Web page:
The novel δ opioid receptor agonist KNT-127 produces distinct anxiolytic-like effects in rats without producing the adverse effects associated with benzodiazepines

Akiyoshi Saitoh, Azusa Sugiyama, Misa Yamada, Masatoshi Inagaki, Jun Ichiro Oka, Hiroshi Nagase, Mitsuhiko Yamada

Research output: Contribution to journalArticle

22 Citations (Scopus)

Abstract

We previously reported that a δ opioid receptor agonist SNC80 produced potent anxiolytic-like effects in rodents. Recently, we succeeded in synthesizing a novel δ opioid receptor agonist KNT-127. In this study, we investigated the anxiolytic-like effects of KNT-127 using three different rat models of innate anxiety. In an elevated plus-maze test, KNT-127 (0.3, 1, and 3.0 mg/kg, s.c.) significantly and dose-dependently increased the time rats spent in the open arms 30 min after administration. The magnitude of the KNT-127 (3.0 mg/kg, s.c.)-induced anxiolytic-like effects was similar to that produced by diazepam (1.0 mg/kg, s.c.), a benzodiazepine anxiolytic. The anxiolytic-like effects of KNT-127 (3.0 mg/kg, s.c.) were abolished by pretreatment with naltrindole (0.1 mg/kg, s.c.), a selective δ opioid receptor antagonist, suggesting that KNT-127-induced anxiolytic-like effects are mediated by δ opioid receptors. These findings were supported by results obtained from light/dark and open-field tests. Interestingly, in contrast to diazepam (1.0 mg/kg, s.c.), KNT-127 (3.0 mg/kg, s.c.) caused no significant performance changes in the Y-maze test, the ethanol-induced sleeping test, and footprint test. This is the first study to demonstrate that the novel δ opioid receptor agonist KNT-127 produces distinct anxiolytic-like effects in rats, without producing the adverse effects associated with benzodiazepines.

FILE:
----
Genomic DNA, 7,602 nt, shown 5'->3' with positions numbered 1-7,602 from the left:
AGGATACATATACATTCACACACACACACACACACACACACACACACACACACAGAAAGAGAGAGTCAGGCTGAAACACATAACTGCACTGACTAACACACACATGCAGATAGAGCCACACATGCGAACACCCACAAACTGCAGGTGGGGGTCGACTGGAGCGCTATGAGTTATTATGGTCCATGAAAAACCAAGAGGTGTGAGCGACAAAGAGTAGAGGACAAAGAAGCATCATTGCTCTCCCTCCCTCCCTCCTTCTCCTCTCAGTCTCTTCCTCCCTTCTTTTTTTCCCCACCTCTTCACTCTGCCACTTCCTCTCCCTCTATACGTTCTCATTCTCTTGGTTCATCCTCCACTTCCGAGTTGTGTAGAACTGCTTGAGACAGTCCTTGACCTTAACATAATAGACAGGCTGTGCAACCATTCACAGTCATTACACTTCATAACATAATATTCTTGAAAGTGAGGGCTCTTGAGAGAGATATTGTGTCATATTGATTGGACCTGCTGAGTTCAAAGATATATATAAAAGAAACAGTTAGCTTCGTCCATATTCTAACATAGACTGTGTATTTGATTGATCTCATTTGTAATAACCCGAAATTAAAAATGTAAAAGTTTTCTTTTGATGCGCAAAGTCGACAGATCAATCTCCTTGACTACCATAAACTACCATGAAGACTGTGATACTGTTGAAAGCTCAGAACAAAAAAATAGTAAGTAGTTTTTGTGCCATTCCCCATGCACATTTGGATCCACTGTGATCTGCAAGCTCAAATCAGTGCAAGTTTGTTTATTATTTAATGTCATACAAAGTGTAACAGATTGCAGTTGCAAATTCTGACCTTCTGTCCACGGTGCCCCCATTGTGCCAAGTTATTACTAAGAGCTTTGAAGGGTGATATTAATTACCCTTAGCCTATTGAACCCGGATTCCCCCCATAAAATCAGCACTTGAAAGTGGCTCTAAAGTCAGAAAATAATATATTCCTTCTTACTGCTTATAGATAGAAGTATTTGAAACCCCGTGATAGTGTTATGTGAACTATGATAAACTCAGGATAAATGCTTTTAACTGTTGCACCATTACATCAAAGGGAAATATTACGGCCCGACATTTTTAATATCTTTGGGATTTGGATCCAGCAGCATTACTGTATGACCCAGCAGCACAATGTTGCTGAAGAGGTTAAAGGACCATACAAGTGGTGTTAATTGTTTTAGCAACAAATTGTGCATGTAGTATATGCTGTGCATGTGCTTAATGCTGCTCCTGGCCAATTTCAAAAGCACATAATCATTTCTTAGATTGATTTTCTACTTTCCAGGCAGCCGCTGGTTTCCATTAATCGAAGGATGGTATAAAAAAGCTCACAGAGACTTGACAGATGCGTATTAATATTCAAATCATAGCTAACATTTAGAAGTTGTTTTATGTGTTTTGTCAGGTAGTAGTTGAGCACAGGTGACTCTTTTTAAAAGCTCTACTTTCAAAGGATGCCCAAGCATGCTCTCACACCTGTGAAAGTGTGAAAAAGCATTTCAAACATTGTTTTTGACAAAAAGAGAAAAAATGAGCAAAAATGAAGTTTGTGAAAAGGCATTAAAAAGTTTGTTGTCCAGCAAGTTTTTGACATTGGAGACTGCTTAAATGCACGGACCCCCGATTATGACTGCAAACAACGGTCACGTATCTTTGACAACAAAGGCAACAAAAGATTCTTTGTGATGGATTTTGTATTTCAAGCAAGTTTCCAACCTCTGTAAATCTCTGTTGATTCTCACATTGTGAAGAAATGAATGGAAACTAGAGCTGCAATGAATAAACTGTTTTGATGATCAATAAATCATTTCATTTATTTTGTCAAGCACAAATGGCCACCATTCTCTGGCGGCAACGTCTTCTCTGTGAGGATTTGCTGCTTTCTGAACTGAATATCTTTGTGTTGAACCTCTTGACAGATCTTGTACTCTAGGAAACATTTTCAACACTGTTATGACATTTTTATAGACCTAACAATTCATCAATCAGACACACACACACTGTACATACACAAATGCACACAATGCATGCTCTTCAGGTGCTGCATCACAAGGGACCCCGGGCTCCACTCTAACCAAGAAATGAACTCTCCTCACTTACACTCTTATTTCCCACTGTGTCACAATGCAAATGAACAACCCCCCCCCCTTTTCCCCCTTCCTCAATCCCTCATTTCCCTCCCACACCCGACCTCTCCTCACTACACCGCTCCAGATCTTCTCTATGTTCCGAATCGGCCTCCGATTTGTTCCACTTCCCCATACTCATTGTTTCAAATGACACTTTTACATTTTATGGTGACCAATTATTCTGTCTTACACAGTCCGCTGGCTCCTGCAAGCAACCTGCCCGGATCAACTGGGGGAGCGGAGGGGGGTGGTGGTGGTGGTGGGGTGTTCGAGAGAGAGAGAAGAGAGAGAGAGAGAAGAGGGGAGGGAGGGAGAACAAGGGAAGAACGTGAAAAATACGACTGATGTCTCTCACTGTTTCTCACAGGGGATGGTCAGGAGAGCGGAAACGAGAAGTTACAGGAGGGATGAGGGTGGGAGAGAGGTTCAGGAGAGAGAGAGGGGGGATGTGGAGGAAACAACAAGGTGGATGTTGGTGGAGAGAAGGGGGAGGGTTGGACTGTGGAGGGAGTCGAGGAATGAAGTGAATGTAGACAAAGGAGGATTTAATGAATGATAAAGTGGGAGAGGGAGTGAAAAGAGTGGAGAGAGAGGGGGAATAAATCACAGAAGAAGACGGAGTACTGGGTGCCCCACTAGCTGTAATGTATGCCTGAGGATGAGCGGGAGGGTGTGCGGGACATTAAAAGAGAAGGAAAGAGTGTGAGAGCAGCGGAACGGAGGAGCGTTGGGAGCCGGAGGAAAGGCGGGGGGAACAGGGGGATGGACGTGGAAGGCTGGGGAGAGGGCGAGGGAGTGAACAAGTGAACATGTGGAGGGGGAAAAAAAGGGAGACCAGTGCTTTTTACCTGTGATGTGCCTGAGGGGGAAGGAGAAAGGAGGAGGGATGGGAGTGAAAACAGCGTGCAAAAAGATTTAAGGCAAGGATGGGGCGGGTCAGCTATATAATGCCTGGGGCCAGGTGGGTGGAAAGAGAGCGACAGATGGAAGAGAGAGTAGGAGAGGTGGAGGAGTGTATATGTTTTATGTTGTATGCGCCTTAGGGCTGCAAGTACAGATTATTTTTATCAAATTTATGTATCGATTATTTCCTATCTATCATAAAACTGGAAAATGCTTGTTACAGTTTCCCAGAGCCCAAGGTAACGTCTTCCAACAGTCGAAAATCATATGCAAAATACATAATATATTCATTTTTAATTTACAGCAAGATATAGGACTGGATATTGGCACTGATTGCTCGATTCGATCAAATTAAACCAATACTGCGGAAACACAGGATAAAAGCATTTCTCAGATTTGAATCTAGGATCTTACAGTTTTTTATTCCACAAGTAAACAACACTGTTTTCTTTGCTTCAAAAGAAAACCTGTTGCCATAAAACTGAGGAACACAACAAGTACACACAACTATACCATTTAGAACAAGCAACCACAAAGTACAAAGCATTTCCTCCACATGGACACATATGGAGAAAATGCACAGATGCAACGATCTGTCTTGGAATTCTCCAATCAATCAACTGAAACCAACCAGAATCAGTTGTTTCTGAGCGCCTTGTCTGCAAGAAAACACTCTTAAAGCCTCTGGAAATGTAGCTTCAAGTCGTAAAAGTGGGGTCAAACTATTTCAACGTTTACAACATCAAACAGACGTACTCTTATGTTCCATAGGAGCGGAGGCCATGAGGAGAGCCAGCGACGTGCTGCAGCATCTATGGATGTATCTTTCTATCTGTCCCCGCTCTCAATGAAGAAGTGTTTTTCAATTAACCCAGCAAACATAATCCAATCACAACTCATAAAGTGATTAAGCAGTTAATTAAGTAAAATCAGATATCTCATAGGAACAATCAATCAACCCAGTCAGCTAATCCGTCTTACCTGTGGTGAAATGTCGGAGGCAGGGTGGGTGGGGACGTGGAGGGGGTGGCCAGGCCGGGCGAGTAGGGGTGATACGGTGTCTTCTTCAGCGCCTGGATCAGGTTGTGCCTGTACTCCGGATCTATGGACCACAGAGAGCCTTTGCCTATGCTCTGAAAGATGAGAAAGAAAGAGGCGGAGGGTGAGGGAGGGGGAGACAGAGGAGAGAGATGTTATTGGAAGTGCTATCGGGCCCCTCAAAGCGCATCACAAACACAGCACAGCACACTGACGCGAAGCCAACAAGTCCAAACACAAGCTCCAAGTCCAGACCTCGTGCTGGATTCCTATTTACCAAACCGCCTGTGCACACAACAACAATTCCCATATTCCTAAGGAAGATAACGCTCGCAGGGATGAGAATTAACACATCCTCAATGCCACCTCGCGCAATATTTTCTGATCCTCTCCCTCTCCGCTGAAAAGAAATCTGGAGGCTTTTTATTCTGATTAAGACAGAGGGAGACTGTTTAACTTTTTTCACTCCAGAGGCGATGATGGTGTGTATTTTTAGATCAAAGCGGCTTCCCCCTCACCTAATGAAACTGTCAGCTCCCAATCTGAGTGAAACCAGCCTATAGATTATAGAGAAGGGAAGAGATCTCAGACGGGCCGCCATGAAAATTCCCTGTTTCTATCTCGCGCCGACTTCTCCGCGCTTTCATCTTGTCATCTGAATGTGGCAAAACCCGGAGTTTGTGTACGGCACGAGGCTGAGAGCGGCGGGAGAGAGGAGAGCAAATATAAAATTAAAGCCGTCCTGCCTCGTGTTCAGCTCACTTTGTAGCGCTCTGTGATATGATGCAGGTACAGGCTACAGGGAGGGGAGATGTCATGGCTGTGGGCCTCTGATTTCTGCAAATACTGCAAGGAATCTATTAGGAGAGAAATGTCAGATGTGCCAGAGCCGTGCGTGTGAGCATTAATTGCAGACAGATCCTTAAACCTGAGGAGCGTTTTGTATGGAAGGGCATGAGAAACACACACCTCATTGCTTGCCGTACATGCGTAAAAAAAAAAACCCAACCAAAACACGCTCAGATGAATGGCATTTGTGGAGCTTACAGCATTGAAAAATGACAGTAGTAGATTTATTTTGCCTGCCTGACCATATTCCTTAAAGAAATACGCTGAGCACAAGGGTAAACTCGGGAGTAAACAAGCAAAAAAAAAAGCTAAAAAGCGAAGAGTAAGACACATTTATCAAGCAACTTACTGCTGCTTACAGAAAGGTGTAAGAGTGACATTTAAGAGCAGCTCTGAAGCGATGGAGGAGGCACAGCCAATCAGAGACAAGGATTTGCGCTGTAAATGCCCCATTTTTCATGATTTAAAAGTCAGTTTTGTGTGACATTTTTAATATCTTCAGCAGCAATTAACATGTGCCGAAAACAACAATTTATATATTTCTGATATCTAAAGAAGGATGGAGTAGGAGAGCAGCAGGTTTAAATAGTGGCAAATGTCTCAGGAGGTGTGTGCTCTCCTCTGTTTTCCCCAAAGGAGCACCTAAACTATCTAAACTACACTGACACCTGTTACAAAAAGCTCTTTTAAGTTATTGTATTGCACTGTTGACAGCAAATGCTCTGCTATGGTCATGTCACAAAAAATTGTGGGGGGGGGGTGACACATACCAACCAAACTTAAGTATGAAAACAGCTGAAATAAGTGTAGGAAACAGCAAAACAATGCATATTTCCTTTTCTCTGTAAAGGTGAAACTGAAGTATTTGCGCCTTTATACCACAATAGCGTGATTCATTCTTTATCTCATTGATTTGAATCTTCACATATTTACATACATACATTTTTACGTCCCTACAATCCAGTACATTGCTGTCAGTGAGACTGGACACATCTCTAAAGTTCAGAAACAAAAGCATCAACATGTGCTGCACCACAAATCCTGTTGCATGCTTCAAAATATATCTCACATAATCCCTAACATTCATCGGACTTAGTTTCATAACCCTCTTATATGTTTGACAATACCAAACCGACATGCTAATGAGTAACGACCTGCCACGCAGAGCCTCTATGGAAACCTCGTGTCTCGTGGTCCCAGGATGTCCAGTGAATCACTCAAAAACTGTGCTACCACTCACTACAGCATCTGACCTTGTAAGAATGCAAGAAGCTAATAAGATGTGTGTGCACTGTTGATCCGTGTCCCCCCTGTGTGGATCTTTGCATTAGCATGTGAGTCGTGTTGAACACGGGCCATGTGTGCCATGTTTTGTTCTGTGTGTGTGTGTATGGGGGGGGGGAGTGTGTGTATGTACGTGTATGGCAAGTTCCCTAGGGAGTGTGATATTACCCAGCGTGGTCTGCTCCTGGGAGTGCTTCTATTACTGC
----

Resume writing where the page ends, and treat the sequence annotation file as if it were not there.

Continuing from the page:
Original languageEnglish
Pages (from-to)485-493
Number of pages9
JournalNeuropharmacology
Volume67
DOIs
Publication statusPublished - Apr 1 2013

Keywords

  • Animal model
  • GABA-benzodiazepine receptor
  • Innate anxiety

ASJC Scopus subject areas

  • Pharmacology
  • Cellular and Molecular Neuroscience

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